Group traveling seems like such an attractive solution when you have reached a certain age and are happy to delegate all the burdensome aspects of a trip. Isn’t it nice when someone else takes care of bookings, transfers, organized visits and other tiresome details? Sounds good, right? The trouble is that I never learned the trick of sticking with my party and have accidentally strayed more times than I can count. It seems that I don’t care for being herded along in a group. It feels like being tied to a long rope like a kindergartner on an excursion. So I somehow manage to detach myself. (by the way, I also don’t like name tags.)
The first time I strayed was in 1967, The American Library Association had organized a four-island tour to Hawaii for which I signed up. On Maui, our bus stopped for lunch at the Sheraton. I was so enchanted by the beach that I decided to go for a quick swim after eating.
Unfortunately the bus left without me. The hotel found out where it was and I had to take a taxi to rejoin my companions. Lucky they hadn’t left for the next island!
Another time was on a trip to Tahiti with my daughter. We were on a cruise ship. One day they scheduled a bus trip to some attraction (I forget what it was) and on our first stop we were having such a good time admiring the display of crafts that we did not notice the bus continuing without us. We decided to walk to a beach to swim and relax. We eventually rejoined the ship on our own.
Two other misadventures occurred during a group tour to Italy and Sicily. After a visit to Pompeii I had lingered a little and lost sight of my co-travelers. I walked and by some miracle arrived at the place we were supposed to reassemble. On the same trip, I was overwhelmed by the crowds at the Vatican and felt I might be swallowed by the sea of tourists. To be sure I didn’t lose my group, my entire attention was directed at the guide with the yellow umbrella. As a result I had no eyes to spare for all the splendors.
On a Dnieper river cruise, we visited some very interesting Ukrainian towns. One day we took a little boat to see a village where we were greeted by small children in colorful garb. Many beautiful crafts were on display and again I lost track of time. Suddenly I looked around me and none of the faces were familiar. Fortunately I remembered where our little boat was moored. The crew was still there and I asked one of them whether he knew where the group had gone. Thank God for cell phones. He got busy and presently he was leading me some distance to a building where everyone but me was having lunch. Whew!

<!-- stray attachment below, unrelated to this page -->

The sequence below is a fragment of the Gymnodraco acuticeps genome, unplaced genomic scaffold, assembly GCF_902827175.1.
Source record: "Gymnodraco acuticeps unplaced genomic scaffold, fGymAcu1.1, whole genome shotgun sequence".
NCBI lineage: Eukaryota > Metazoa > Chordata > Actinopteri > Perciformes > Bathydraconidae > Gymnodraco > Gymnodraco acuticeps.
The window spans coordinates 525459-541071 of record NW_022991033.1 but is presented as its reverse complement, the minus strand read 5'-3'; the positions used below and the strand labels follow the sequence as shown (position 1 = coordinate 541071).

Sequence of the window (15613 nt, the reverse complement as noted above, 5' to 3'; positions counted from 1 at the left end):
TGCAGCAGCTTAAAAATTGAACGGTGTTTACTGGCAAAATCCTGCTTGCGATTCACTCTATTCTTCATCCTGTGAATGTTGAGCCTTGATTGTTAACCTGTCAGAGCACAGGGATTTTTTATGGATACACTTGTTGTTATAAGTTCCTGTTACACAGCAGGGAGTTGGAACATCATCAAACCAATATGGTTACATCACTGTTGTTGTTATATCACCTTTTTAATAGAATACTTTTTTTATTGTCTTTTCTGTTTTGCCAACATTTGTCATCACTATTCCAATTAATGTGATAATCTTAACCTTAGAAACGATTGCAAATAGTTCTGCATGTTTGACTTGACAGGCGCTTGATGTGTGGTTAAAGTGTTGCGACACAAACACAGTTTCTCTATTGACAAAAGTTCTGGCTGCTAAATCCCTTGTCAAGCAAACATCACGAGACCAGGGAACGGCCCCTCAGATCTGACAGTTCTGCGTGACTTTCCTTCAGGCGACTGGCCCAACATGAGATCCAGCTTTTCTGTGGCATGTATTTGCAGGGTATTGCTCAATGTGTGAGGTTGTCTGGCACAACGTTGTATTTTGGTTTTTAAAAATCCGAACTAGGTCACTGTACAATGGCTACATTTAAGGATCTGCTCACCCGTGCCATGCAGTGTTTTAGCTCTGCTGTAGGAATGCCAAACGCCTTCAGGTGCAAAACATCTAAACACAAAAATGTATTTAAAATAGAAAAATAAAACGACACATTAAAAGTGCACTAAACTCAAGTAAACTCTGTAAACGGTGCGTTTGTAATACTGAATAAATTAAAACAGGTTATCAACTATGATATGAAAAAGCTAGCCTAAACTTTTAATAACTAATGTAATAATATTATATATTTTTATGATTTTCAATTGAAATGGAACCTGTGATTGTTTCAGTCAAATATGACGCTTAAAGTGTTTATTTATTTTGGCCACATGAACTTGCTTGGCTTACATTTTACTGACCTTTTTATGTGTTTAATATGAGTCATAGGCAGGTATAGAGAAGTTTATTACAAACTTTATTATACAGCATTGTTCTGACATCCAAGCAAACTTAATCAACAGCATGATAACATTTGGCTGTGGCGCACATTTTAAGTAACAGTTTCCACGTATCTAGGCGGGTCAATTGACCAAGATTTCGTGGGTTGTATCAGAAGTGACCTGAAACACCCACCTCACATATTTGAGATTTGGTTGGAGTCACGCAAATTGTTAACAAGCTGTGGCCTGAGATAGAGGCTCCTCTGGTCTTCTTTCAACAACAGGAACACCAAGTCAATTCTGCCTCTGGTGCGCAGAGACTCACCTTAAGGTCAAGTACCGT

Here is one more example of my talent for getting lost. This was in Poland on a tour celebrating a Chopin anniversary. We had many concerts everywhere. One evening in Cracow we attended a klezmer concert. We were traveling in several little vans. Cracow is a very
old city and many of the streets are too narrow for big buses. I enjoyed the concert immensely. Walking back at night, I somehow lost my way and could not remember where the vans were parked. I stopped some people on the street and asked where I could find a taxi. They gave me directions and I was lucky to find one. Fortunately I also remembered the name of our hotel and had visited an ATM that morning so I had local currency. When I got to the hotel the others had just arrived and no one ever knew that I had been missing.
Nowadays my travels occur vicariously via the big screen and high definition technology. I can revisit all the sights at leisure and remember, rediscover or simply see for the first time what I had not seen then. In fact, I saw the Vatican this way in much more depth than when I was there. Of course some things are missing: the sounds, the smells of a different place and the feeling of “being there”. Those are some of the trade-offs we make. The thing is to make the most of where we are and what we can do. Happy traveling!
This comment came to admin:
Enjoyed reading your adventures in group travelling. To me planning a trip is more fun than an actual trip. So I took a group tour only once.
Interesting as always, great to think of all the places you’ve been lost =) And surely seen great things that your group friends missed.
I prefer traveling on my own as opposed to with a group also. It can be a lot less expensive and, as you mention, it’s so much easier to have everything taken care of for you. But, the regimented scheduling is very difficult for me to deal with. If I’m in a museum and see something that really interests me, I don’t want to only have a few minutes to view and be forced to move on. That takes all the fun out of exploring and discovering new things.